United States District Court, C.D. California
Present: The Honorable KENLY KIYA KATO, UNITED STATES
(In Chambers) Order to Show Cause Why Petition Should Not Be
Dismissed Due to Failure to Exhaust
March 1, 2017, petitioner Jack Robert Smith
(“Petitioner”) constructively filed1 a Petition
for Writ of Habeas Corpus under 28 U.S.C. § 2254 (the
“Petition”). Petitioner challenges his civil
commitment at Patton State Hospital after he was found not
guilty by reason of insanity in San Bernardino Superior
Court. This Court, having reviewed the Petition, finds the
Petition is subject to dismissal because Petitioner has not
exhausted his state remedies. The Court will not make a final
determination regarding whether the Petition should be
dismissed, however, without giving Petitioner an opportunity
to address these issues.
the “mailbox rule, ” when a pro se prisoner gives
prison authorities a pleading to mail to court, the court
deems the pleading constructively “filed” on the
date it is signed. Roberts v. Marshall, 627 F.3d
768, 770 n.1 (9th Cir. 2010) (citation omitted).
PETITION IS A WHOLLY UNEXHAUSTED PETITION SUBJECT TO
person seeking habeas relief must exhaust his state court
remedies before a federal court may consider granting relief.
28 U.S.C. § 2254(b)(1)(A); O'Sullivan v.
Boerckel, 526 U.S. 838, 842, 119 S.Ct. 1728, 144 L.Ed.2d
1 (1999). To satisfy the exhaustion requirement, a habeas
petitioner must fairly present his federal claims in the
state courts in order to give the State the opportunity to
pass upon and correct alleged violations of the
prisoner's federal rights. Duncan v. Henry, 513
U.S. 364, 365, 115 S.Ct. 887, 130 L.Ed.2d 865 (1995) (per
curiam). A habeas petitioner must give the state courts
“one full opportunity” to decide a federal claim
by carrying out “one complete round” of the
state's appellate process in order to properly exhaust a
claim. O'Sullivan, 526 U.S. at 845.
petitioner in California state custody, this generally means
that the petitioner must have fairly presented his claims in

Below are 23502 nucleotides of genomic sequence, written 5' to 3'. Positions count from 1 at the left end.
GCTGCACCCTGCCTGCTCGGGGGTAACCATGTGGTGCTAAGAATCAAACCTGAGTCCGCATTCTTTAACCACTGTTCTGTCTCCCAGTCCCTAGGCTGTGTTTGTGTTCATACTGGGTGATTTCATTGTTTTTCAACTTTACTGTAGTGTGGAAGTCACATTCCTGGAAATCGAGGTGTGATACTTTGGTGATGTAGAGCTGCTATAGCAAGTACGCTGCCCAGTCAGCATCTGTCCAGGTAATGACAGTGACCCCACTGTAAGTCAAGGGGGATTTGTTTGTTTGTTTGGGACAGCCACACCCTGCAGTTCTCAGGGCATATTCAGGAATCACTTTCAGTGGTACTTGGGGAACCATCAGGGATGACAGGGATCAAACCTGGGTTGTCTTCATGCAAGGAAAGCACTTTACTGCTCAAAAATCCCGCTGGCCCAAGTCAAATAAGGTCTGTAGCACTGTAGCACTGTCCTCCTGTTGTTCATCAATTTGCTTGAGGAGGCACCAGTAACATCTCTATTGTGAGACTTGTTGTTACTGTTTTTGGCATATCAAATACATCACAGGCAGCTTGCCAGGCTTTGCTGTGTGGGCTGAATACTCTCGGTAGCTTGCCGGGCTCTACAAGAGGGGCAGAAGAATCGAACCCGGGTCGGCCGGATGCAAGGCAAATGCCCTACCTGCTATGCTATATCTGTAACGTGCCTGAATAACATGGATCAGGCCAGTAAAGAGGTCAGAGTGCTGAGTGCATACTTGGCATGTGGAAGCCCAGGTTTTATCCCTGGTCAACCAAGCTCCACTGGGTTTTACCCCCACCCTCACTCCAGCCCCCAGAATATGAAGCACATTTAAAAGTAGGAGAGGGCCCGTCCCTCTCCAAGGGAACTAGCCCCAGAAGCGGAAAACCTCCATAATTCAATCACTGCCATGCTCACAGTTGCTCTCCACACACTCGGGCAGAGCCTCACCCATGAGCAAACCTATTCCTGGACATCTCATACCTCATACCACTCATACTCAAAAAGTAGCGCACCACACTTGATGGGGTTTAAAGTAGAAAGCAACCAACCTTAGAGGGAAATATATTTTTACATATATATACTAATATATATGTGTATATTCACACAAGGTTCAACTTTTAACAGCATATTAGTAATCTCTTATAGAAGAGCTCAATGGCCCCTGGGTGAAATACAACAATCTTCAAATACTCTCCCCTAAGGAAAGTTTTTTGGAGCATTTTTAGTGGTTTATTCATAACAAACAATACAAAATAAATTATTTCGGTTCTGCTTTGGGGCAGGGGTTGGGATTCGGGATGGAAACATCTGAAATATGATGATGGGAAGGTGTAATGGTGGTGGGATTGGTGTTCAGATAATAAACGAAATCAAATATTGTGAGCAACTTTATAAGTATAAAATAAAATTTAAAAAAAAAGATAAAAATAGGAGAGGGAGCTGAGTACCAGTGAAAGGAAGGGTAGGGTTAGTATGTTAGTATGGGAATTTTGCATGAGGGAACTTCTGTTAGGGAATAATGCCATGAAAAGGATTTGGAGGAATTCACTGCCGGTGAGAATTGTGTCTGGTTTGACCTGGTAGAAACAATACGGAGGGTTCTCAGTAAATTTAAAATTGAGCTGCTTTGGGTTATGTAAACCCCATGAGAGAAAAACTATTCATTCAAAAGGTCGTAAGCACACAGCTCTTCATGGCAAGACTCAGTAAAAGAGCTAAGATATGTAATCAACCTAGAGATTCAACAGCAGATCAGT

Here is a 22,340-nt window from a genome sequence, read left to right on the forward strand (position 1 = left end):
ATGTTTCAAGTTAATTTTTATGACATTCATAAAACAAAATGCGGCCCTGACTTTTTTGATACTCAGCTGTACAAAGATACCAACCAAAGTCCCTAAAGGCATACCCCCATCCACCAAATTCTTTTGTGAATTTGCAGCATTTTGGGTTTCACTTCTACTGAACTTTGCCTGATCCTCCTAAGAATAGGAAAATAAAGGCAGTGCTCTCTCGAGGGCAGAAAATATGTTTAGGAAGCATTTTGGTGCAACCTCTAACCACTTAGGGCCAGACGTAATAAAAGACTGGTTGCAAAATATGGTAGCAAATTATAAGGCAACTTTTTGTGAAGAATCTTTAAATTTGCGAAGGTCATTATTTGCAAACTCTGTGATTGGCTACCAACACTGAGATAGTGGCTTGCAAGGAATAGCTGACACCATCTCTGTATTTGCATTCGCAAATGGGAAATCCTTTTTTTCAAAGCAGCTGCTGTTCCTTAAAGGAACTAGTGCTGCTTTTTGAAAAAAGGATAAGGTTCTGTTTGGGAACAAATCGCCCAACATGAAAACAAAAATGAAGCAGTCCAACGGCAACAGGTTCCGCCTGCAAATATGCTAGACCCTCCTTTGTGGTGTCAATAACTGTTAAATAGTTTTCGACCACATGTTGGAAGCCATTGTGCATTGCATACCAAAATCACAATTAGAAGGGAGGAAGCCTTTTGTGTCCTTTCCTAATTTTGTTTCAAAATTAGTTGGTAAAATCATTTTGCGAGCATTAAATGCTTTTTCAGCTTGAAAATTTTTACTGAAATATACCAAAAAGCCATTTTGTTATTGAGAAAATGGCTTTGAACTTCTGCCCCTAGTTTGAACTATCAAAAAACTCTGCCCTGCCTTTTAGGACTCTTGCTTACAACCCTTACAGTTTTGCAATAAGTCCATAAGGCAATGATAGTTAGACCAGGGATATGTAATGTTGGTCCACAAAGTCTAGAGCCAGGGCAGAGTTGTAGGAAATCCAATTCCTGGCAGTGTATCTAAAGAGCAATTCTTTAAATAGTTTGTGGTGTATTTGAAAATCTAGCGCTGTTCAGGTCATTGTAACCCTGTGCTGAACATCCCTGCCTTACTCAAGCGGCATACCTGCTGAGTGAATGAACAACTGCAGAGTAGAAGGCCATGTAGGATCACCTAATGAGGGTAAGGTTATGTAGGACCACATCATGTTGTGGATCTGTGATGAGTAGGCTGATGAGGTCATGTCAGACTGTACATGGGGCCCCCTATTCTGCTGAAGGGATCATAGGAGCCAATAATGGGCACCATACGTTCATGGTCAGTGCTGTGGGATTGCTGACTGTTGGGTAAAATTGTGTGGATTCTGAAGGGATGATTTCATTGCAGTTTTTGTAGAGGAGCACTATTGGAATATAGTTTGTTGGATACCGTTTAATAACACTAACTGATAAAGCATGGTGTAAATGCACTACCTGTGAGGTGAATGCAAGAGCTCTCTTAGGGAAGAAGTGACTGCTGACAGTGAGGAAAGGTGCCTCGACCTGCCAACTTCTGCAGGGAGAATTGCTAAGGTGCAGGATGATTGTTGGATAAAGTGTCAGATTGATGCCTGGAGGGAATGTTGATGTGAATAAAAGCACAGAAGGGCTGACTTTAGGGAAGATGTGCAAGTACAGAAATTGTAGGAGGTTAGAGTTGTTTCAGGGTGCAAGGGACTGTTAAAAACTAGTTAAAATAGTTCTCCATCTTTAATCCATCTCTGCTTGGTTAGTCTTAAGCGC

a petition to the California Supreme Court. See Id.
(interpreting 28 U.S.C. § 2254(c)); Gatlin v.
Madding, 189 F.3d 882, 888 (9th Cir. 1999) (applying
O'Sullivan to California). A claim has been
fairly presented if the petitioner has both “adequately
described the factual basis for [the] claim” and
“identified the federal legal basis for [the]
claim.” Gatlin, 189 F.3d at 888.
case, based on the attachments to the Petition, Petitioner
appears to raise five grounds for relief. ECF Docket No.
(“Dkt.”) 1. However, it does not appear
Petitioner has presented any of these grounds to the
California Supreme Court, nor has the court ruled on any of
these claims. In addition, Petitioner concedes he has a state
habeas petition pending in the California Supreme Court.
Id. at 3, 8, 10.
it is unclear from the Petition whether Petitioner has, in
fact, filed a petition for release under Section 1026.2 of
the California Penal Code. A petitioner “committed to a
state mental hospital will not be released from confinement,
parole or outpatient status until the expiration of the
maximum term of the commitment or when the committing court
determines that the person's sanity has been
restored.” Grondorf v. Graziani, No. C02-5958
SRI (PR), 2003 WL 21838186, at *1 (N.D. Cal. July 31, 2003);
Cal. Penal Code §§ 1026.1, 1026.2. Because Section
1026.2 provides Petitioner with an available statutory
remedy, he will need to exhaust this option in state court
prior to seeking habeas relief.
as none of the grounds in the instant Petition have been
ruled on by the California Supreme Court, the Petition is
both wholly unexhausted and premature.